Few things are as annoying as having to deal with squatters on your New York City property. This is compounded because in this jurisdiction, squatters do indeed have rights. Learn how you can fight back and take legal possession of your property once again.
If you are a senior citizen facing a housing dispute here in New York City, you should understand that you do indeed have certain protections under the law.
You just inherited the family home -- along with your two siblings. While you appreciate your parent's desire to provide for you, you aren't sure what happens next.
Easements are a very common type of property encumbrance. They're commonly used, for example, to give utility companies access to power lines, pipes and similar structures.
Sometimes, when you are in the process of purchasing a piece of real estate here in New York City, you will run into a zoning problem. Often, this is a result of not doing your due diligence prior to signing the purchase agreement.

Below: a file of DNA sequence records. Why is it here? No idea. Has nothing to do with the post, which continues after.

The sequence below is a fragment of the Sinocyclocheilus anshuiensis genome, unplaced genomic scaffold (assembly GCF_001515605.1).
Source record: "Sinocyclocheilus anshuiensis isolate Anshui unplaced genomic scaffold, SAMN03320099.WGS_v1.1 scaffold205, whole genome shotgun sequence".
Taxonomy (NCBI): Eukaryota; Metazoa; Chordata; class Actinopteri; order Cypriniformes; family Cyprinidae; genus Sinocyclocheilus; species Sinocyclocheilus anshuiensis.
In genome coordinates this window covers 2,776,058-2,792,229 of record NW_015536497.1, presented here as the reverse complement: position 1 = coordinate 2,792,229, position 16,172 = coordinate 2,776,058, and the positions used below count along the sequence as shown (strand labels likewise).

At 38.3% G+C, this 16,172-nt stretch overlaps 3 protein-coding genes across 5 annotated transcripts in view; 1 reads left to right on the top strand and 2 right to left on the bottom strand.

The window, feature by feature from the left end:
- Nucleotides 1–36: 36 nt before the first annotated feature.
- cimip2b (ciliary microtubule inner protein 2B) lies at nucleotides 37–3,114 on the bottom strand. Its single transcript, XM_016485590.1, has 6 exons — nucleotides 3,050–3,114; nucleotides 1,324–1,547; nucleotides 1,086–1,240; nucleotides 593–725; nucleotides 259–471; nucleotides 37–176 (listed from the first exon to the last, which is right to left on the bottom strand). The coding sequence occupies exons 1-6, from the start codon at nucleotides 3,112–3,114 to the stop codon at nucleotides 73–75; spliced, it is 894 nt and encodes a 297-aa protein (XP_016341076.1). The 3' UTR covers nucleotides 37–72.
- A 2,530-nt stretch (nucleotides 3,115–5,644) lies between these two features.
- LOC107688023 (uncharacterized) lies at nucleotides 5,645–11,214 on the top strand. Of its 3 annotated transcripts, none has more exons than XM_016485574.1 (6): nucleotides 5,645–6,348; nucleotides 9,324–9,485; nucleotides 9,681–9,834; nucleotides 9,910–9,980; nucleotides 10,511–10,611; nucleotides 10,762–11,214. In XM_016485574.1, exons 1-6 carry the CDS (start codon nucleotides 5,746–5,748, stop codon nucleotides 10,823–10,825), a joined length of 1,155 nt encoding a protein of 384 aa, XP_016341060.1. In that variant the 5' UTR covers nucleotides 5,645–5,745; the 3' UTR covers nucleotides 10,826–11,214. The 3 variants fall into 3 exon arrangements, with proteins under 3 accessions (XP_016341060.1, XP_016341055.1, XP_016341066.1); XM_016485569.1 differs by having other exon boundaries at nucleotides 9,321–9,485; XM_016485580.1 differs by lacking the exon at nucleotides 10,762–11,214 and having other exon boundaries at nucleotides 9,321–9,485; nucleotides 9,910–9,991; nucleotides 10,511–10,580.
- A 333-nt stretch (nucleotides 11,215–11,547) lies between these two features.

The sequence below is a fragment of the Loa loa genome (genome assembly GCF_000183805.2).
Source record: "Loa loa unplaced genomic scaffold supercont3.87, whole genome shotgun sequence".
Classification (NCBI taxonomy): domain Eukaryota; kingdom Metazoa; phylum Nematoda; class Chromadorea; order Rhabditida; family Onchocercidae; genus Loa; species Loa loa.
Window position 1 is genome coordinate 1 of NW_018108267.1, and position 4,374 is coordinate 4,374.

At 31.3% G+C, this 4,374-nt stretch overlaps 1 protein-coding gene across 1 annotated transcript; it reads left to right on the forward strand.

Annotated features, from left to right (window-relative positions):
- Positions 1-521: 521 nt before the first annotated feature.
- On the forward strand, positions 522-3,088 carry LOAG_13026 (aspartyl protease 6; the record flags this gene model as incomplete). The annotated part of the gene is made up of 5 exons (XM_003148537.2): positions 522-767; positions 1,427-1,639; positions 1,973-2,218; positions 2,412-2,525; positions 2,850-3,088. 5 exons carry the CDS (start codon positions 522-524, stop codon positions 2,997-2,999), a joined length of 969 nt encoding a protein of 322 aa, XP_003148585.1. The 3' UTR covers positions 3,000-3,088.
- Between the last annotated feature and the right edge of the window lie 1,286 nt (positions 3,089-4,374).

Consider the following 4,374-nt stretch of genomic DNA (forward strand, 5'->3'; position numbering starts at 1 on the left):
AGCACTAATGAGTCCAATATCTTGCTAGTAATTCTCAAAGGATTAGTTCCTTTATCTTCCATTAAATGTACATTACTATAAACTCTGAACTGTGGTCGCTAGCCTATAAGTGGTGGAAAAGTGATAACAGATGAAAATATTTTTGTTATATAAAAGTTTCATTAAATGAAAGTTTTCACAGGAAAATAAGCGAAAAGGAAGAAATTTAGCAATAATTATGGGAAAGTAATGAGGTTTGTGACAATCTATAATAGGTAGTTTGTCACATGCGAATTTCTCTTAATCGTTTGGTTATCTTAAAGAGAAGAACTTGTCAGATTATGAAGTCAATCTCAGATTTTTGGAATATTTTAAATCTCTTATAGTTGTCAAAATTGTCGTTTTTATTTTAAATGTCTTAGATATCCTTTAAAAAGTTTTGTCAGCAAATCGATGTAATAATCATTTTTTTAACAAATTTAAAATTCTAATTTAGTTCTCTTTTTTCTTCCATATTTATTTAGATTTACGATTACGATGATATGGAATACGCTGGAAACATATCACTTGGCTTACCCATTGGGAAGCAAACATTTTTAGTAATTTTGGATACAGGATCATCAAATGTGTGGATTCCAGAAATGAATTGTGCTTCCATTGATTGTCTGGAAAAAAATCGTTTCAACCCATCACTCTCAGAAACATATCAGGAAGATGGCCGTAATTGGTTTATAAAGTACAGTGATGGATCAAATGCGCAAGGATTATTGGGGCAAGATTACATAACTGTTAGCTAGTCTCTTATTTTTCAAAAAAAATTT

New Yorkers have a long history of real estate disputes with their neighbors and developers. Take for instance the case of the spite house on Manhattan's Upper East Side.
You've found a lovely home, and you're seriously considering purchasing it. There's just one problem: You can tell that the home has been remodeled and you suspect (or know) that the owner never got the required permits.
A good fence can protect your property from intruders, safely corral your dogs or kids in your yard and serve as a marker for the boundary between your property and another's. Bad fences, on the other hand, can be an eyesore and a detriment like no other.
A real estate purchase can be both a significant emotional and financial investment for a lot of people -- which means that a lot of people respond to problems with a purchase-gone-bad by filing lawsuits. Sometimes, those lawsuits are aimed at real estate agents.
The popularity of do-it-yourself remodeling shows on television these days has inspired homeowners everywhere to tackle both large and small renovations on their own.